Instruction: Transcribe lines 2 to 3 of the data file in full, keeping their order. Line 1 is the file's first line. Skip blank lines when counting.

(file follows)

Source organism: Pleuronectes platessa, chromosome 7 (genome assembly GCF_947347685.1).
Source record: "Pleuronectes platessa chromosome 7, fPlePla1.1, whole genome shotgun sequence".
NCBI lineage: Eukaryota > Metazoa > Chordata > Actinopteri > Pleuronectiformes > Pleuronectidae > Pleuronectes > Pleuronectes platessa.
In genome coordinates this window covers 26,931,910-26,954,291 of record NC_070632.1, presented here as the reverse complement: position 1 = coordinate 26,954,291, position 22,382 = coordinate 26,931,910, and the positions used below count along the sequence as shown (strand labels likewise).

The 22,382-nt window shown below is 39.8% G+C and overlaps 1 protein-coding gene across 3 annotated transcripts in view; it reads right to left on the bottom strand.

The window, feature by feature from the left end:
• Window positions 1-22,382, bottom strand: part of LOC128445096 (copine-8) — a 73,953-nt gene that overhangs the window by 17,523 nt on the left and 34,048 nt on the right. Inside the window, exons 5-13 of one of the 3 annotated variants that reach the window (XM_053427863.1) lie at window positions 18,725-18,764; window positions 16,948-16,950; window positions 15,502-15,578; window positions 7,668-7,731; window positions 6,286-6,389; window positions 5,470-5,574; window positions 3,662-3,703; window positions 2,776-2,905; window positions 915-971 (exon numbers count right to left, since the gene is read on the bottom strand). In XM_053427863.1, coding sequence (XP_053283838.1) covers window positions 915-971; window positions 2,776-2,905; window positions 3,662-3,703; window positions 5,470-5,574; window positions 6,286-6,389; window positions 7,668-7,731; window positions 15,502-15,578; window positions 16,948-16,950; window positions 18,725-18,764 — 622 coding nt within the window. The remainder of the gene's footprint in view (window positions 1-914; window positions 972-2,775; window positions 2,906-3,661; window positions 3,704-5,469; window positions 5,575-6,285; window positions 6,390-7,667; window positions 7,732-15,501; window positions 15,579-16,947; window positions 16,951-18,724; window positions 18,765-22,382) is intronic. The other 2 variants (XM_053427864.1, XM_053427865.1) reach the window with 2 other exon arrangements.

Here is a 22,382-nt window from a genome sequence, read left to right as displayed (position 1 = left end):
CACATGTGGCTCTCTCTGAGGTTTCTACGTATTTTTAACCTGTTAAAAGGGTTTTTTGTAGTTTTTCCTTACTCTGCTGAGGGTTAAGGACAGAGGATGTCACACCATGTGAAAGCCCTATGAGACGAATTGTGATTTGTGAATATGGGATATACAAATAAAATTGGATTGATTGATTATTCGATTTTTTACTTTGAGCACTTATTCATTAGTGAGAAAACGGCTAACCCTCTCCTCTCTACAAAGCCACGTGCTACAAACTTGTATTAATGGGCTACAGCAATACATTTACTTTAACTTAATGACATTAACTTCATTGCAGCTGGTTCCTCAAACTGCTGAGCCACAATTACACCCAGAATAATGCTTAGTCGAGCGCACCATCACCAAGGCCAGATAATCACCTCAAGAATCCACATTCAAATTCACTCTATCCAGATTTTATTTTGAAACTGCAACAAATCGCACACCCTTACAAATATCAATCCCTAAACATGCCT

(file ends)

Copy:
Source record: "Pleuronectes platessa chromosome 7, fPlePla1.1, whole genome shotgun sequence".
NCBI lineage: Eukaryota > Metazoa > Chordata > Actinopteri > Pleuronectiformes > Pleuronectidae > Pleuronectes > Pleuronectes platessa.